Follow up with the applicant’s list of previous landlords and any other references to see if there have been any problems with the tenant in the past. Cross-check the applicant’s financial information from his or her credit reports with the information they’ve provided on the application.
A credit report is an important tool in the tenant screening process. In NYC, landlords are legally allowed to reject potential tenants based on their credit reports.
You’re under no obligation to provide a written agreement, but be aware that relying solely on oral agreements could lead to problems legally. Unless there is a compelling reason not to, require potential tenants to complete rental applications. You can use the information provided as a tool to support whether you accept or reject the application. In addition, if you find that any information in the written application is false, you can take legal action.
The Fair Housing Act prohibits landlords from discriminating against prospective tenants based on their race or ethnicity, national origin, disability status, sex, or because they have children. Laws also prohibit discrimination based on marital status, sexual orientation, and age.
Having terms, conditions, and processes documented in writing will also make it easier to defend your decision should the applicant challenge it. It is unlikely that a judge will overturn your decision if you can provide a reasonable and non-discriminatory basis for selecting one tenant over another.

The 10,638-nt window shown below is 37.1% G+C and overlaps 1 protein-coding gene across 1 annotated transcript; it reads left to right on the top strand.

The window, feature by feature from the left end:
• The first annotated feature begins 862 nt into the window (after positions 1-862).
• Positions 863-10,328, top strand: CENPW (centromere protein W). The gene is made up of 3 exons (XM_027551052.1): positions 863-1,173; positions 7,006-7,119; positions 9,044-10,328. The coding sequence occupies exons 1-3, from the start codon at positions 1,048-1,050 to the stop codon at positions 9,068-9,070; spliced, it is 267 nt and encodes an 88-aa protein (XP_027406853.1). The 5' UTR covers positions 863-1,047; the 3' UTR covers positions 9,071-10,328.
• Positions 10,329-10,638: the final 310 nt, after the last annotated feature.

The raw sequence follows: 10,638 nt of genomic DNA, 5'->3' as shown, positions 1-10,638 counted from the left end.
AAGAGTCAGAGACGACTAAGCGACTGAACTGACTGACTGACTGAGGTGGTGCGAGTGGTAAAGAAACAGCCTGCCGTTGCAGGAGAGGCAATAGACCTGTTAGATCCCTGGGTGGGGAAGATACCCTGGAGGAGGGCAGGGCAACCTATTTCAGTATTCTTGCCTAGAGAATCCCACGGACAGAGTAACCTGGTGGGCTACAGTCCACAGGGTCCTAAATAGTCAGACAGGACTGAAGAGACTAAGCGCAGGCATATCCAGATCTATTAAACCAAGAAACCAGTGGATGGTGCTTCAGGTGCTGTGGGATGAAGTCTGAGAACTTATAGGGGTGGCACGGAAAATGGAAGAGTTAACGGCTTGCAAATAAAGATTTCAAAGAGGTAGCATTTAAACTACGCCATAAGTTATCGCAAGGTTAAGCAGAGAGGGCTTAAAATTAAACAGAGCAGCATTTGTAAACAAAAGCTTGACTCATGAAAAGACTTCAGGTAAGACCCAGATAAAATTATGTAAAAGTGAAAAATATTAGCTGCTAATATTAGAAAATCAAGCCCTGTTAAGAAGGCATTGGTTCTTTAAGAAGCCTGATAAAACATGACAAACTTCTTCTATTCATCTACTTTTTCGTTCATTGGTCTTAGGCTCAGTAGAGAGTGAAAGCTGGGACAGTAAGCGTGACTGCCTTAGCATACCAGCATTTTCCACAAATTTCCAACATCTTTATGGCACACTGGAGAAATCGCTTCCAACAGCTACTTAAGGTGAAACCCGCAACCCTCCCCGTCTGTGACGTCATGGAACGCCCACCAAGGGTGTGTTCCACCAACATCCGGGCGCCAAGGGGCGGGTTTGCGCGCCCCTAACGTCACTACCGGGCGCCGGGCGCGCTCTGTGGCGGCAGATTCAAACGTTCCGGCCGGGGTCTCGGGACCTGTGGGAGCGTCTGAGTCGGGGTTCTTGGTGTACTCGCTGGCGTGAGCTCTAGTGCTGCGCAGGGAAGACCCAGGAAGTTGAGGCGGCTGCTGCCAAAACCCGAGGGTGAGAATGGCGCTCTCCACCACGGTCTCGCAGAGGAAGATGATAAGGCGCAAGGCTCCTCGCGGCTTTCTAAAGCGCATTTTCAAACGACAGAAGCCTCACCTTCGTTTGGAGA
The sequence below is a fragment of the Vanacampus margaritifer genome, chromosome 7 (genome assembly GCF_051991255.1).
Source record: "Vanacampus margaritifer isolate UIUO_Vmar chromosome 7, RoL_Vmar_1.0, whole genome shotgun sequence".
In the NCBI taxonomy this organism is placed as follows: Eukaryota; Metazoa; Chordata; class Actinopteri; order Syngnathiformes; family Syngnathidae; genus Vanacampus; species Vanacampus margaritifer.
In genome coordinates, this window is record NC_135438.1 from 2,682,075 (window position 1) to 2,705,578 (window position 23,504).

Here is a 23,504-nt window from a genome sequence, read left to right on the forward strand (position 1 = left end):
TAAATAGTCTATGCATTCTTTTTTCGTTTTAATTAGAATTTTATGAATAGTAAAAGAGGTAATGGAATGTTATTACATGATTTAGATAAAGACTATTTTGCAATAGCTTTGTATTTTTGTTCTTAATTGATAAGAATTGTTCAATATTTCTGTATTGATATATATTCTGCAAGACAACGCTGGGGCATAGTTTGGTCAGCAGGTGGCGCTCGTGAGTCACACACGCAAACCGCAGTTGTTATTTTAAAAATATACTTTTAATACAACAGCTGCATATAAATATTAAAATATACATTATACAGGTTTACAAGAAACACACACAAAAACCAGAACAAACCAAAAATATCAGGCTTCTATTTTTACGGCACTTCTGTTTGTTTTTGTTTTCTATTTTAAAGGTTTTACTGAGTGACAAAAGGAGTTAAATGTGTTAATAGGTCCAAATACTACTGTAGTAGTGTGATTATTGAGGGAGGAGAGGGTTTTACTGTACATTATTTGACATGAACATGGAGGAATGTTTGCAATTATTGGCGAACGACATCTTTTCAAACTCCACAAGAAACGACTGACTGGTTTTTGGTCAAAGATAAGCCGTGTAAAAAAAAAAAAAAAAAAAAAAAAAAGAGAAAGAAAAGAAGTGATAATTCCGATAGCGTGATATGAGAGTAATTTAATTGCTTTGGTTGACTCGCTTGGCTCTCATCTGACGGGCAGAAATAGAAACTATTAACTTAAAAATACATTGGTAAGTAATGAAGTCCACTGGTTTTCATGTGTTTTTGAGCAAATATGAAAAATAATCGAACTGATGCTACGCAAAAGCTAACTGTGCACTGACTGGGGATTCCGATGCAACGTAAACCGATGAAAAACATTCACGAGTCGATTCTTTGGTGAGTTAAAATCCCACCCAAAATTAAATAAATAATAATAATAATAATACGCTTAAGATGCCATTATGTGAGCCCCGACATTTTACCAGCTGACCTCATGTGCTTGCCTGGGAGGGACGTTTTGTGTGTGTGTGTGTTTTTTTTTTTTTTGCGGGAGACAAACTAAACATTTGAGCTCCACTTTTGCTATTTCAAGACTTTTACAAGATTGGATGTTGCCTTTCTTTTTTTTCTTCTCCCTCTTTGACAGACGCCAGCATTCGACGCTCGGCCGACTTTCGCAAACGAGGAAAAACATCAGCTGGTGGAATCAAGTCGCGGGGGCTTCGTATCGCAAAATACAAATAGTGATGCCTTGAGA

Only reasonable and business-related reasons should be considered when screening potential tenants. As long as you have a legitimate business reason for selecting one equally-qualified tenant over another and that reason is documented in writing, you don’t have to worry.
Most landlords will check the following during the applicant screening process:
There are many methods to get a background check for an apartment. The most common way is through websites and databases that can help you find crime stats and tenant reviews.
You can also use the more traditional way of asking current or former tenants about the apartment and the surrounding neighborhood.
It can take up to three days to hear back about your rental application once you’ve applied to rent a house. Property owners might take less time if they are pulling your credit report and evaluating it and your application themselves.
The process could take longer if you’re renting through a broker or real estate agency since they have to pass the application materials along to third parties who will review them and possibly reach out to references.
Check the laws in your state about rental applications. In some states, applications are deemed rejected if the applicant hasn’t heard anything after seven days.
A landlord can demand only the following documents from the tenant:
A landlord has no right to demand documents other than the above.
Before you do anything, inform the applicant that you’ll be conducting a background check. Then:
For peace of mind, landlords should make sure that their property is occupied by good tenants. Houses for rent no background check are vulnerable. This is why tenant background checks are necessary. Rely on legally defendable screening criteria and screening tools to make the best decision.